Wednesday, November 29, 2023

"Sunset, Water City"

Chris McKinney was born and raised in Hawaiʻi, on the island of Oahu. He has written nine novels, including The Tattoo and The Queen of Tears, a coauthored memoir, and the screenplays for two feature films and two short films. He is the winner of the Elliott Cades Award and seven Kapalapala Poʻokela Awards and has been appointed Visiting Distinguished Writer at the University of Hawaiʻi at Mānoa.

Chris McKinney applied the Page 69 Test to Sunset, Water City, Book 3 of the Water City Trilogy, and reported the following:
From page 69:
The eyeless boy is on a wooden chair across from me, one I made when I was a child. The seat is crooked, and the legs are uneven. It’s so worn, it looks like it’s about to collapse under him, but Jon is as calm as usual. His thin cane sits across his lap.

“What happened to you?” he asks.

“How long was I out?” I pant.

The boy shrugs.

“Minutes? Hours?” I ask.

“Time is inconsequential to me.”

“You carried me here?” I ask.

The boy shakes his head. “You walked. Or maybe wobbled is the better word. Then you simply lied down and closed your eyes.”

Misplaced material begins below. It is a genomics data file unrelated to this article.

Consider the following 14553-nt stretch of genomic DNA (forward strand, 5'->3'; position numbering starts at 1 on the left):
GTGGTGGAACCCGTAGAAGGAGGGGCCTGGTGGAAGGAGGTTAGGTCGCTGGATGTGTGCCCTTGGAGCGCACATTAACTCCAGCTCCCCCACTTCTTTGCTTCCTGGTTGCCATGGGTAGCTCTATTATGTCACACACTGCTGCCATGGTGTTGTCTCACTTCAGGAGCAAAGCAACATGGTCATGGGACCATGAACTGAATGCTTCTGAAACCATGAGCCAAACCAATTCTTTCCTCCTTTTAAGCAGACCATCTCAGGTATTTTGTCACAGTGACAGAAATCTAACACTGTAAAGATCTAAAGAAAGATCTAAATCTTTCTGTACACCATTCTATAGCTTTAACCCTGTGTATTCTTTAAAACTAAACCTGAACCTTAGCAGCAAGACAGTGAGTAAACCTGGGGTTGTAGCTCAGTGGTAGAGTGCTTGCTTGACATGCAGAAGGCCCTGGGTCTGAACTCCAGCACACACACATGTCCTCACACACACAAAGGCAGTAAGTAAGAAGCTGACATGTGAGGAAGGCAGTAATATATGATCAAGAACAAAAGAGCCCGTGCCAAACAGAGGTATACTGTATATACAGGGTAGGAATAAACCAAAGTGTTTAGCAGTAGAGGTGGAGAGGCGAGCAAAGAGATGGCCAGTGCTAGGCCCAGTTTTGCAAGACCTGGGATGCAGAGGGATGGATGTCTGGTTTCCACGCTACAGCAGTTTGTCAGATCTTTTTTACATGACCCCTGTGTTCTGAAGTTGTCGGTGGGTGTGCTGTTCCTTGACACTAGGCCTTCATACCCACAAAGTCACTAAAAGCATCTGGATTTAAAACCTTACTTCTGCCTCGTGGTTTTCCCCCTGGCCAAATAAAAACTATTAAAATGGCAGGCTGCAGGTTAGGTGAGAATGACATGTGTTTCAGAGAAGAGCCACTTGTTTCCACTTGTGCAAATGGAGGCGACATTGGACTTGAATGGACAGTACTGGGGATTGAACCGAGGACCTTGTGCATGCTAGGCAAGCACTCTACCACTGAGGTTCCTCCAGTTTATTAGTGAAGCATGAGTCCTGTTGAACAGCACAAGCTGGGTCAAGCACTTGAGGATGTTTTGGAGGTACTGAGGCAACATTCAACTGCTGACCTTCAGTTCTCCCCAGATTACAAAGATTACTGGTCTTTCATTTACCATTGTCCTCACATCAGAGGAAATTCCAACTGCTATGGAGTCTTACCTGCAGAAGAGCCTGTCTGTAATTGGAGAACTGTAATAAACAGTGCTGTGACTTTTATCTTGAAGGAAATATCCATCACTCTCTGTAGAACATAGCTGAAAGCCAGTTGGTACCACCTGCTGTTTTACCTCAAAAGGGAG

I don’t remember this. I never really do. I’ve lost time in the past. Every instance I’ve patched into my father and felt his death coming.
My page 69 of Sunset, Water City is essentially a quest starter. The main character, who has a computerized implant in her head that is connected to her father’s implant, senses that he’s in danger. Saving him has become a tiresome habit for her. He has grown tiresome. However, she will go, and she will take Jon, who she has just met, with her. She doesn’t know or trust Jon, but he is the first person she’s seen who has been able to free himself from the digital hive mind of Akira Kimura. It’s a terribly inconvenient moment for her. On one hand, she wants to discover how Jon has liberated himself. On the other, she must go rescue her father.

Page 69 is a solid representation of the book in general. It exhibits the unhealthy codependent relationship between the main character, Ascalon, and her father. This is evident throughout the book. It also shows that Ascalon is in a constant state of inner conflict. She’s a nineteen-year-old kid forced to make tough choices in a post-apocalyptical world populated by barbaric tribes and digital zombies who, at the behest of Akira Kimura, are removing all traces of human history. Ascalon wants to end Akira’s control over these people, but her father always seems to get in the way. To Ascalon, finding Jon is key to achieving her goal, so she must keep him close, but is she putting him in danger when she takes him with her to go save her father? These are the kinds of hard decisions Ascalon needs to make throughout Sunset, Water City.
Visit Chris McKinney's website.

--Marshal Zeringue